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What is your suggestion for dealing with someone's bias (for people, ideas, etc)

  1. midget38 profile image90
    midget38posted 3 years ago

    What is your suggestion for dealing with someone's bias (for people, ideas, etc)

  2. profile image0
    temptor94posted 3 years ago

    From my experience, people who are biased about other people or ideas cannot be easily corrected. They tend to be very rigid and form a lasting opinion about everything based on stray incidents. They refuse to admit their bias and cannot accept criticism in any form. I have faced such people at my workplace.
    The best way to deal with such people is to avoid them and stay away from conflicts. Of course, they will develop a bias against you that you are too aloof, but that bias will be way milder and less ugly compared to those who take head-on conflicts with them.

  3. MizBejabbers profile image91
    MizBejabbersposted 3 years ago

    In most cases avoid them. You can't fix stupid. Having said that, My best friend is a highly biased Baptist, homophobic, you name it, except racially biased individual. Call it Karma, I guess, but when her son fell in love with an African American woman and they had two children together, she accepted and loved the children and never considered their color. (The relationship didn't last, and she has problems with his ex, but racial issues aren't involved, just the usual "ex problems"..) I wonder what would have happened if another of her (3) sons had decided he was homosexual. Sometimes the problem fixes itself.
    At work we tiptoe around the narrow-minded ones and try to steer clear of any conversation that might set them off. Usually our policy is to say nothing and walk away. If you handle it right, and apparently we are, they don't come after us. (Something like "I think I hear my phone ringing," or "Sorry, but the copier is available now, and I need to use it" usually works.)
    There are times, however, when you just can't keep quiet. Recently when one of them was ranting about the evils of Obamacare, I told her that I voted for it and was glad it passed. When she asked why, I replied that my son now had insurance (she already knew that he has a potentially fatal pre-existing condition.) It looked like a light went off in her head and she said, "Oh." I've never heard another word from her about that. We are still on good terms.

    1. DzyMsLizzy profile image96
      DzyMsLizzyposted 3 years agoin reply to this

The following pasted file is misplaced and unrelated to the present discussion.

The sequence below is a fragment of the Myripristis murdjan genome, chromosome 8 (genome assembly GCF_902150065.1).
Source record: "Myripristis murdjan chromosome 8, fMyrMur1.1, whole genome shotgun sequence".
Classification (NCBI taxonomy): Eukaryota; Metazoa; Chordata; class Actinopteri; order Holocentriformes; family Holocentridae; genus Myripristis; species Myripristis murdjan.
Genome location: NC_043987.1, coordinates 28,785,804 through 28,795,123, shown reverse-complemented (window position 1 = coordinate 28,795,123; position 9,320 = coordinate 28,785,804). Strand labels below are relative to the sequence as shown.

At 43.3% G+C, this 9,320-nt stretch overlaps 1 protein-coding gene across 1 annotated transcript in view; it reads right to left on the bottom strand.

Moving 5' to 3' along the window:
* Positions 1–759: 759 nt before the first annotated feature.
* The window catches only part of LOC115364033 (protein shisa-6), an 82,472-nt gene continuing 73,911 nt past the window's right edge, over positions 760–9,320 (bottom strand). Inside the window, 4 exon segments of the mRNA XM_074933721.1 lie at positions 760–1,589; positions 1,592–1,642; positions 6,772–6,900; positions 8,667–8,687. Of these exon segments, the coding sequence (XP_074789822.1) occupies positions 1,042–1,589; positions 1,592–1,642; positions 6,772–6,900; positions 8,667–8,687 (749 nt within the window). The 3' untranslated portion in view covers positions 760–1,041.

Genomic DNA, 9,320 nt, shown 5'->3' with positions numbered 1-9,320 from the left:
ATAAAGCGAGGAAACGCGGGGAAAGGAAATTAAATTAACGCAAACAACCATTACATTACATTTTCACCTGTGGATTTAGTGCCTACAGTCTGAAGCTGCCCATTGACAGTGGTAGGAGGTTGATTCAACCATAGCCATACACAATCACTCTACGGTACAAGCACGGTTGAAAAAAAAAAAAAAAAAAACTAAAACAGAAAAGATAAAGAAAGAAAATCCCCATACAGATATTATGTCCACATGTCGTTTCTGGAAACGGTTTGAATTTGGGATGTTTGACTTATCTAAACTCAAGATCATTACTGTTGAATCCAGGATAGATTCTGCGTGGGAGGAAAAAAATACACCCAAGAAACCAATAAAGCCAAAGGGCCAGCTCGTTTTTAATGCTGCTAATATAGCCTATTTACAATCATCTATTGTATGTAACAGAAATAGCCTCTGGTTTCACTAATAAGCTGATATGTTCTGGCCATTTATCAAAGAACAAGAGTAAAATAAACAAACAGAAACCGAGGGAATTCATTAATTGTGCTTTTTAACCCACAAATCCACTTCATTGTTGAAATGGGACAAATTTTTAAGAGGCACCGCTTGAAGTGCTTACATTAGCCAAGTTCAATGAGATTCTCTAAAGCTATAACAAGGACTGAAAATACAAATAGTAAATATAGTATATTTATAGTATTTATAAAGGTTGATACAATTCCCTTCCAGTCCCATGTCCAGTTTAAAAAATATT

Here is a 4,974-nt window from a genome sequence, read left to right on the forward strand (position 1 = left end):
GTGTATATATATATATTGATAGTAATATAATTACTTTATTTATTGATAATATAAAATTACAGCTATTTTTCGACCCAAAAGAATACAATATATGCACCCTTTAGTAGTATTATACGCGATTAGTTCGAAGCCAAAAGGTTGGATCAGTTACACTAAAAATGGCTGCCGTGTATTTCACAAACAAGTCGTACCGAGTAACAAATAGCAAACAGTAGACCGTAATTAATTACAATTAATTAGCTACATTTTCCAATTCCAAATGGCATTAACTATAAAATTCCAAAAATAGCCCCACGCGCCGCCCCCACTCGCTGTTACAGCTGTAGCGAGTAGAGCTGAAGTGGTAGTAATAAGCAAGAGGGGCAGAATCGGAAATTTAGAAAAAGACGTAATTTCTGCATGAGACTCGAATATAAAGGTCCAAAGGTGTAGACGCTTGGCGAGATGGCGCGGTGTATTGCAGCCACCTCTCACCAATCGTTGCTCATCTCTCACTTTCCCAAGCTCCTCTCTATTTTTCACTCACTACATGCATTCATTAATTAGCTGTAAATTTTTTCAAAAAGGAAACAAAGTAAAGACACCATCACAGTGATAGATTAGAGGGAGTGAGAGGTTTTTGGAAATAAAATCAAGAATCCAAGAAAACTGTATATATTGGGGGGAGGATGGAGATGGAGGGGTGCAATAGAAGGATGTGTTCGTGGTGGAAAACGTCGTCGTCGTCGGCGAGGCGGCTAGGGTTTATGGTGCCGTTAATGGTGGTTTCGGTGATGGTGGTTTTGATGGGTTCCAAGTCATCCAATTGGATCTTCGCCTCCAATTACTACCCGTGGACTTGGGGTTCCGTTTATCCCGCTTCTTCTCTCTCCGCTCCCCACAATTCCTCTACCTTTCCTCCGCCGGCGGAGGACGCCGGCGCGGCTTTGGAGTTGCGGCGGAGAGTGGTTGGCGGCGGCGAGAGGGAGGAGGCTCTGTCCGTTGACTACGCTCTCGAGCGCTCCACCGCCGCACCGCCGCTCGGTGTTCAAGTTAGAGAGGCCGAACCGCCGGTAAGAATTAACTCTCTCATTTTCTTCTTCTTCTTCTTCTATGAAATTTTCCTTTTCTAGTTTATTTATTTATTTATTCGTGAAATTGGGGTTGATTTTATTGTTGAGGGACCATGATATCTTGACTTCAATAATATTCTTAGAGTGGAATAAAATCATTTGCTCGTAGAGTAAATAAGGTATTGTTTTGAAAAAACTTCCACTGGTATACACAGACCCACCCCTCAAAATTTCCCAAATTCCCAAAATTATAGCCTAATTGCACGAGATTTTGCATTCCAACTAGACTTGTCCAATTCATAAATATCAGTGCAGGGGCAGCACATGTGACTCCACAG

"You can't fix stupid."  Indeed!  Could not have said it better myself.  Being retired, and hubby being disabled, we don't have much face-to-face interaction with such folks, but we are very politically active on FB--trying to educate at least some.

  4. profile image0
    mbuggiehposted 3 years ago

    Work hard on finding a way to just walk away. I have learned that bigots cannot change because they do not want to change. I have learned that, for the most part, bigots think they are right and pride themselves in some presumed "righteousness".

  5. Sri T profile image79
    Sri Tposted 3 years ago

    To understand that there are infinite concepts and lots of ways to see things. Everybody chooses their own views. They may be right, they may be wrong. There is no point in caring because people are in love with their points of view, even if they are wrong. They have free will to be good, bad or indifferent towards others. If they don't want to be fair or good, you can't make them. So it's best to be unconcerned about others opinions. They have to live with it. If it serves them well, that's good for them, if not they will suffer because of it.

    1. Bob Francis profile image61
      Bob Francisposted 3 years agoin reply to this

      I don't believe I have everr met anyone or known anyone that is absolutely not biased about something or someone. what a boring world it would be

    2. Sri T profile image79
      Sri Tposted 3 years agoin reply to this

      And that is why it is best to be unconcerned with the opinions of others.

  6. fpherj48 profile image77
    fpherj48posted 3 years ago

    "I understand you are steadfast in your particular BIAS regarding___________.  I don't entertain that bias......but it's wonderful we have the right to our own personal opinions.......It seems this subject is something we need to avoid discussing. I see nothing positive resulting from verbal ping pong and I'm sure you can agree with me on that."

    1. DzyMsLizzy profile image96
      DzyMsLizzyposted 3 years agoin reply to this

      Well put.  I may go a round or two with someone, and when it becomes apparent there will be no meeting of the minds, I'll conclude with, "Well, we'll just have to agree to disagree."  and I leave it at that, and either leave or change the subject.

  7. Fred Arnold profile image60
    Fred Arnoldposted 3 years ago

    Usually a biased opinion or statement involves some type of fallacious thinking. Generally I will just point it out and see if the conversation can continue. Every person's opinion is important so a person should never be disregarded. You definitely learn a lot by being objective and listening. So avoiding a person is not, in my opinion, the best course of action. Obviously if they become angry and start to yell, you should end the conversation pretty quick. But one of the best things in life is a good conversation and you can't have that by negating everyone's opinion.

  8. Mercy and poetry profile image62
    Mercy and poetryposted 21 months ago

    That is a question of Perception, it is lack of understanding that everyone has a right to his own opinion and belief, only that they should be ready to bear the consequences themselves. Read more about perceptions in the book called Perception theory.

    https://www.smashwords.com/books/view/653934

 
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